Thus, changes in ,/0) and Ja both tend to decrease O, in the lower and mid-stratosphere.

6.2.3 Changes in the circulation of the atmosphere

Another consequence of the perturbation of the radiation field by aerosols can be seen in Figure 6.5. This figure shows clearly that the aerosols from the Mount Pinatubo and El Chichón eruptions caused a rise in the temperature of the lower stratosphere [214,215] (Figure 6.5). This warming is collocated with the volcanic cloud, so for both El Chichón and Mount Pinatubo most of the wanning took place at low latitudes.

This heating resulted in a strengthening of the Brewer-Dobson circulation— enhanced rising motion in the tropics and enhanced down welling at mid- and high latitudes [209,214-216]. As discussed in the last chapter, the circulation of the stratosphere plays an important role in determining the distribution of stratospheric O, Changes in the circulation can therefore be expected to effect the distribution of stratospheric Ot.

In the tropical lower stratosphere, the air has low abundances of NO,,, Clr, and Brv, so chemical loss of O, is negligible compared to production and transport (see Figure 5.14). Horizontal transport can be neglected because of a combination of weak horizontal mass transport into the tropics [182,184] combined with the small horizontal gradient of O, It should be noted that for some species, such as N?0 or F11,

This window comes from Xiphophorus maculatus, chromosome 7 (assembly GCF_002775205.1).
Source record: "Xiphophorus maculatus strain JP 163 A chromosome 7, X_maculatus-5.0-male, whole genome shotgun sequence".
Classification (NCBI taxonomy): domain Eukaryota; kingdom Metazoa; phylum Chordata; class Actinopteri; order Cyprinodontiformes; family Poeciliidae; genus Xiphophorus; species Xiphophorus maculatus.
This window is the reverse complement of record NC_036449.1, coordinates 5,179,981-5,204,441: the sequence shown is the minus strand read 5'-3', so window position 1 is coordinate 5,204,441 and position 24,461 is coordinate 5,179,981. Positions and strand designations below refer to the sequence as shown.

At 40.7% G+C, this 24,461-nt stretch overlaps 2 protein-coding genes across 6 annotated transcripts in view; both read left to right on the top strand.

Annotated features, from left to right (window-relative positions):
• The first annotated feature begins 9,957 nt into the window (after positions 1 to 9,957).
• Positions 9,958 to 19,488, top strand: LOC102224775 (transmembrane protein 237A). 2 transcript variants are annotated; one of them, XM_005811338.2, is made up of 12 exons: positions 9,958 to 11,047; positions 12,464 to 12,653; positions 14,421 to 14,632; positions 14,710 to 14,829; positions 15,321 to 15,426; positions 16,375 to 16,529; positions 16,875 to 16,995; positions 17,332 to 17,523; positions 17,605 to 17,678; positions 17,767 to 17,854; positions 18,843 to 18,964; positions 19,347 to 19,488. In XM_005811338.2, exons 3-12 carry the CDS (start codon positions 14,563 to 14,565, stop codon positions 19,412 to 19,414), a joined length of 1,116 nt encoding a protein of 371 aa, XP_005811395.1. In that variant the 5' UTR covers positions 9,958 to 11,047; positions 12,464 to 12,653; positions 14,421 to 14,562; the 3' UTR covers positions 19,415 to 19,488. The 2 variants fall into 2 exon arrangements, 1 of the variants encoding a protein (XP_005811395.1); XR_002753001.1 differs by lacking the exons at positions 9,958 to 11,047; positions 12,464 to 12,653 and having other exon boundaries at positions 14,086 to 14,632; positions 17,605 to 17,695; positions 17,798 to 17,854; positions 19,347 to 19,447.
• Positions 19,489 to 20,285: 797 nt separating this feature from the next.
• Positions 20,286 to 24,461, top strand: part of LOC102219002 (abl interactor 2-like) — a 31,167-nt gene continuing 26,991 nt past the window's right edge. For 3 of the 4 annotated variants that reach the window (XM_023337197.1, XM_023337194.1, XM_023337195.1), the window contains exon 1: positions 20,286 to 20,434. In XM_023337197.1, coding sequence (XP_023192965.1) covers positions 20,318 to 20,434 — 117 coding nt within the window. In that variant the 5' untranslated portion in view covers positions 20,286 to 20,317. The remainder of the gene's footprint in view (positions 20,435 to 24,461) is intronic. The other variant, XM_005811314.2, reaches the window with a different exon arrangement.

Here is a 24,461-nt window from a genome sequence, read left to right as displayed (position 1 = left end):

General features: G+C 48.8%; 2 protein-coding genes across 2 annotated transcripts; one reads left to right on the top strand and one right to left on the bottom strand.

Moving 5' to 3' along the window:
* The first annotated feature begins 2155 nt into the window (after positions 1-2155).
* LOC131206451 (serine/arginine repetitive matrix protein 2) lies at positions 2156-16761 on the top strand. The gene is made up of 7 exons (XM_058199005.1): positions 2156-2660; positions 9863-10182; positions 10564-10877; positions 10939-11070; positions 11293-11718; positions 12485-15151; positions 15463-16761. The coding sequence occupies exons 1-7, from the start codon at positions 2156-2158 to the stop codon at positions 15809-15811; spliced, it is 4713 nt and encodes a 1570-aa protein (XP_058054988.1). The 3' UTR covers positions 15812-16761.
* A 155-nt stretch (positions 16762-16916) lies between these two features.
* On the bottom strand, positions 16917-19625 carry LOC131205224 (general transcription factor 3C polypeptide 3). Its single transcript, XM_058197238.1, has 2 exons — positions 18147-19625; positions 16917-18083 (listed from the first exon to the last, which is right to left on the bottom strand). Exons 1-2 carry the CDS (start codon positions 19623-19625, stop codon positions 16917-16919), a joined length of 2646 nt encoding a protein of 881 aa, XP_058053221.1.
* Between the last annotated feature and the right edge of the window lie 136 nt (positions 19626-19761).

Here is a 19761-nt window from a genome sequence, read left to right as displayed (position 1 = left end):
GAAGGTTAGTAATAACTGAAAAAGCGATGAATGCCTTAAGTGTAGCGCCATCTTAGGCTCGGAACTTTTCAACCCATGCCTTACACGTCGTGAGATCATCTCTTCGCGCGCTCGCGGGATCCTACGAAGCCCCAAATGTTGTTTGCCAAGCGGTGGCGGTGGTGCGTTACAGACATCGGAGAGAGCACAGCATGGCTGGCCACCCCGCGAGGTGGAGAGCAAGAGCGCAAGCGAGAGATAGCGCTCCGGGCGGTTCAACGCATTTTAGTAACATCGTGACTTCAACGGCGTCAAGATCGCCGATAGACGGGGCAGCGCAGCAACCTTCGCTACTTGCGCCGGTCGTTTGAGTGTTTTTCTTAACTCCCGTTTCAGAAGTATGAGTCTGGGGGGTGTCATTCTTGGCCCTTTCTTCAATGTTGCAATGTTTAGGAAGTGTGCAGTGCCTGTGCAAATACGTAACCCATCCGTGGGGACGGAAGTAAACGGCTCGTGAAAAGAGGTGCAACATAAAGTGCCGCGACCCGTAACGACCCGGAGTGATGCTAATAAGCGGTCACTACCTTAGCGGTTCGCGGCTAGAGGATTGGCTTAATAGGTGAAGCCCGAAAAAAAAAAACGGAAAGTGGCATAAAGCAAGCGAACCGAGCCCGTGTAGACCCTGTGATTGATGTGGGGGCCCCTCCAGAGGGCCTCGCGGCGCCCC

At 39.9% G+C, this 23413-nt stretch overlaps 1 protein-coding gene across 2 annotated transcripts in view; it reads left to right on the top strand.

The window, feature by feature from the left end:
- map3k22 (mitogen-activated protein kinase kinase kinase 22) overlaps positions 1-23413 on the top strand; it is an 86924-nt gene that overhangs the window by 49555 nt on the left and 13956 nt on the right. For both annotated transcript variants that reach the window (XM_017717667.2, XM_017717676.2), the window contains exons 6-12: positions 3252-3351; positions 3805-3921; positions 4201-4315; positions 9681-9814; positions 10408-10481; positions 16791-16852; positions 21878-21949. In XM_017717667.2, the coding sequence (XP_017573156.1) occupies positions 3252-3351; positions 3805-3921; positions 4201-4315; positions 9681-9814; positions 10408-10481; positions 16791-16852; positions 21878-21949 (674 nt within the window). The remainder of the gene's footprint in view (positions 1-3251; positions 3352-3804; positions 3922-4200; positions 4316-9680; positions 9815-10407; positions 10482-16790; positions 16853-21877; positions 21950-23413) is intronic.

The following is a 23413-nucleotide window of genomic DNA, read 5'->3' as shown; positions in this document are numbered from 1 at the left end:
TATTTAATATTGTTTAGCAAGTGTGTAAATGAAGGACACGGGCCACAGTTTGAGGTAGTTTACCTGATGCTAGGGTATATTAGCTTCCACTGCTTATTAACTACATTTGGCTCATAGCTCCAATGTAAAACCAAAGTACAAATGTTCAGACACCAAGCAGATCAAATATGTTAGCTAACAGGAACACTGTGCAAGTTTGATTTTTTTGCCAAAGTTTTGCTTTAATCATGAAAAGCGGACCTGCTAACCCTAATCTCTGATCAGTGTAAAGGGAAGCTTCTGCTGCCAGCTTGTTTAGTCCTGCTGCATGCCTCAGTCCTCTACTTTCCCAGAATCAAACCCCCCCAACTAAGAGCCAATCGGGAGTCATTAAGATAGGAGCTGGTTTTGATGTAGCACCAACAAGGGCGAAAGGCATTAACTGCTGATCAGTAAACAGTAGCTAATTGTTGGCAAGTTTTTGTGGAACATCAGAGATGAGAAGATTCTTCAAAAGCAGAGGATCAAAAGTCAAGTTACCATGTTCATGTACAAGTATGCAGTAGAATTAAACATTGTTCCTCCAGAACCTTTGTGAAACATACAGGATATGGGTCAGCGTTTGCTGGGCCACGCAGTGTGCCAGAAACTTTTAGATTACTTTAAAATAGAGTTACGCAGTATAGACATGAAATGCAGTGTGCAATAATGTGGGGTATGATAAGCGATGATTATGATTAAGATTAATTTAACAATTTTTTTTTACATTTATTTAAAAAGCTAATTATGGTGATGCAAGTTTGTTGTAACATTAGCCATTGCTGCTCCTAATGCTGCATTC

Year

Figure 6.5 Globally integrated (65°S-N) and area-weighted temperature anomaly in the MSLJ channel 4 data, which provide a measure of the weighted mean temperature in the 150-50 hPa layer. The anomaly is calculated as differences from a seasonally varying pre-Pinatubo average calculated over the 4 years 1987-1990. The dotted lines marked "El Chichón" and "Pinatubo" show the times of the eruptions. Quasi-biennial oscillation effects have been removed. (Adapted from Randel et al. [25j, Figure 15, but using updated MSU data W. J. Randel, F. Wu, personal communication. 1998.) Tick marks represent January 1 of each year.

Year

Figure 6.5 Globally integrated (65°S-N) and area-weighted temperature anomaly in the MSLJ channel 4 data, which provide a measure of the weighted mean temperature in the 150-50 hPa layer. The anomaly is calculated as differences from a seasonally varying pre-Pinatubo average calculated over the 4 years 1987-1990. The dotted lines marked "El Chichón" and "Pinatubo" show the times of the eruptions. Quasi-biennial oscillation effects have been removed. (Adapted from Randel et al. [25j, Figure 15, but using updated MSU data W. J. Randel, F. Wu, personal communication. 1998.) Tick marks represent January 1 of each year.

the gradient between the tropics and mid-latitudes is large enough that horizontal transport cannot be neglected 1182].

Based on this, O, in the tropical lower stratosphere (below -24 km altitude) can be modeled simply. We can write the continuity equation for O, in this region [217] as